The bulk of the disc features the six-mallet marimba as an accompaniment instrument for a wide variety of performers: oboe, bass clarinet, tuba, violin, and flute. In each case, Paterson largely regulates the marimba to the background of the texture, providing harmonic support for facile and enjoyable melodic writing. Paterson is adept at mixing and matching the timbre of the marimba with these various instruments so it never sounds as if he is recycling materials or techniques from one piece to the next. The feature of the disc, after all, is the six-mallet technique. Paterson’s range of music expressions show variety in using six mallets, whether it be ominous dark chords with Stillness or the sultry bass lines of Clarinatrix and the middle movement of the Duo for Flute and Marimba. Nuanced arpeggiations are possible and displayed in the Duo as well as Tongue and Groove. I am particularly fond of Links & Chains for violin and marimba with its tightly woven accompaniment and edgy yet lengthy violin melody. I’m not sure how wide-spread the technique of using six mallets is but this disc and Paterson’s music show lots of potential for those willing to try.
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Ain’t Nothin’ But a Polka Band
Polka from the Fringe
29 polkas by various composers
Aint’ Nothin’ But a Polka Band are: Guy Klucevsek, accordion and vocals; John King, electric guitar, electric violin, dobro, vocals; David Hostra, Fender bass, doublebass, tuba; Bill Ruyle, drums, marimba, triangle; David Garland, lead vocals, whistling.
Confession time: I didn’t know what to think about this disc when I first received it. I thought I had gotten on the wrong person’s mailing list and couldn’t understand why anyone would send me a polka disc (much less a 2 disc set of polkas). All I really know about polkas I learned from Weird Al. Then I started looking at the disc: Starkland? Mary Ellen Childs? Aaron Jay Kernis? Carl Stone? Fred Frith? Lois Vierk? William Duckworth? What?!? I instantly put the discs in and all my questions were answered.
While far from being some kind of “gag disc” or collection of jokey compositions, this double-disc set is a heck of a lot of fun. Each composer makes their own work on the subject of “polka,” some are very traditional sounding others flirt with polka-ness, others take the instrumentation and write their own thing. The boisterous opening “The Grass, It Is Blue” sets the stage well with its riffs on Gershwin. Peter Garland’s “The Club Nada Polka” stutters and stammers through polka world. Aaron Jay Kernis’ “Phantom Polka” sounds like bits of Petrushka which were swept up off the floor and stitched back together. Bobby Previte’s epic (8 minutes seems appropriate for a polka to be called ‘epic’) “The Nove Scotia Polka” is equal parts polka and fantasia. Disc two contains just as many gems as disc one. William Duckworth’s “Polking Around” has all the subversive rhythmic arpeggiation grooves you would expect. Fred Frith’s “The Disinformation Polka” is full of fits and starts which make me chuckle every time I hear it. I would talk about each piece but there are just too many!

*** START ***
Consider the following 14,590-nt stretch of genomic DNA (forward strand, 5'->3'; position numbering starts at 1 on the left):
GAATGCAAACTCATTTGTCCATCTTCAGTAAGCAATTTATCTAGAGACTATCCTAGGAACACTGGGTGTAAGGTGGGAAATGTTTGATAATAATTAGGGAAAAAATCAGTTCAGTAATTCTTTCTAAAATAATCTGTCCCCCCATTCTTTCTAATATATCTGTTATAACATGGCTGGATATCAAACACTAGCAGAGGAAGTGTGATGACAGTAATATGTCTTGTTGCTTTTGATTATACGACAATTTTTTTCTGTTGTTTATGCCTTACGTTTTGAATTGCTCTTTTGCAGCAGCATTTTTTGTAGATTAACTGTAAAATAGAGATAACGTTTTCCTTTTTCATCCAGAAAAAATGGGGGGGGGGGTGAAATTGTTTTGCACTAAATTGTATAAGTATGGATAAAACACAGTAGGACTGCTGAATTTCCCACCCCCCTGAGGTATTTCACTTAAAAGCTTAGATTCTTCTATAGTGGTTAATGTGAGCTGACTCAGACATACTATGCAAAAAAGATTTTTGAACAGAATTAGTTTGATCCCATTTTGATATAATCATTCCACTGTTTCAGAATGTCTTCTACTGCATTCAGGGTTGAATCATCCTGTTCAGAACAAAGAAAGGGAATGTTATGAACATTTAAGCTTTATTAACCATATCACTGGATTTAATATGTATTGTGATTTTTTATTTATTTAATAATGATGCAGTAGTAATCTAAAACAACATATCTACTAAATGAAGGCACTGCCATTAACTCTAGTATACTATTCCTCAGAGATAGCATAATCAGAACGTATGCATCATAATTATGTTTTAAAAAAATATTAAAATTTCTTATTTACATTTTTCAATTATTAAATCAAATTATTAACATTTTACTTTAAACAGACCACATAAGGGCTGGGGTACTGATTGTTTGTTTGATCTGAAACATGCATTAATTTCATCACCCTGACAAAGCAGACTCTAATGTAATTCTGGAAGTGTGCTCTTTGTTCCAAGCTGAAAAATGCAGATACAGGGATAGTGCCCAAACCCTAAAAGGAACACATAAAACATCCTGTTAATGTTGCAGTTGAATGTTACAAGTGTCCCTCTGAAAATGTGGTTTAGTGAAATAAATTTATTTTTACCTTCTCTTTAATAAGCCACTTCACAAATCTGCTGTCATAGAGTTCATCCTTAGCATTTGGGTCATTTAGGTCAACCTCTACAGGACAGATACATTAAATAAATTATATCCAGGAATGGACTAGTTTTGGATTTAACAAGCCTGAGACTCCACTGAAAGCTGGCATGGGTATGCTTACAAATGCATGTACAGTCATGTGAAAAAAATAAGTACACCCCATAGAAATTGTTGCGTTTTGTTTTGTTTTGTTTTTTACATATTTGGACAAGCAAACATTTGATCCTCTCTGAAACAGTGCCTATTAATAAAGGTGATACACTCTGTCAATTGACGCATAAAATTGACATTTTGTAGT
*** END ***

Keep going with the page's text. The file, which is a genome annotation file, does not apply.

What I really love about the disc is, well, everything I suppose. You can tell that the composers had a good time writing these pieces and Ain’t Nothin’ But A Polka Band delivers clean and genuine performances of each work, no matter how “un-polka” they get. I don’t get the send of this being Hugely Important and Reverent Music. This is a boatload of composers writing out of the joy of writing. Some days you want to be blown away by profound artistry. For every other day, there are discs like this full of joy, pleasure, and talent.
- The Grass, It Is Blue – Guy Klucevsek
- The VCR Polka – David Garland
- Polka Dots And Laser Beams – Guy De Bievre
- Diet Polka – Daniel Goode
- The Club Nada Polka -Peter Garland
- The 22nd St Accordion Band – David Mahler
- The Nova Scotia Polka – Bobby Previte
- Happy Chappie Polka – Elliott Sharp
- The Winnemucca Polka – Robin Holcomb
- (Do The) Lurk – Part 2 – Polka – Bill Ruyle
- Oa Poa Polka – Mary Ellen Childs
- Peek-A-Boo Polka – Joseph Kasinskas
- Solidarity-Polka Song – John King
- Phantom Polka – Aaron Jay Kernis
- Prairie Dogs – Carl Finch
- Guy, Won’t You Play Your Accordion? – William Obrecht
- Polking Around – William Duckworth
- The Imperial Buzzard – Tom Cora
- The Disinformation Polka – Fred Frith
- Medjunarodni Nacin Polka – Anthony Coleman
- From Here To Paternity Polka – Steve Elson
- (The) Who Stole the Polka – Peter Zummo
- Some of that “Old Time Soul” Polka – Guy Klucevsek
- Polka I – Rolf Groesbeck
- Attack Cat Polka – Lois Vierk
- Fuddle The Shux – Carl Stone
- Guy De Polka – Mary Jane Leach
- Pontius Pilate Polka – Phillip Johnston
- Wild Goose – Dick Connette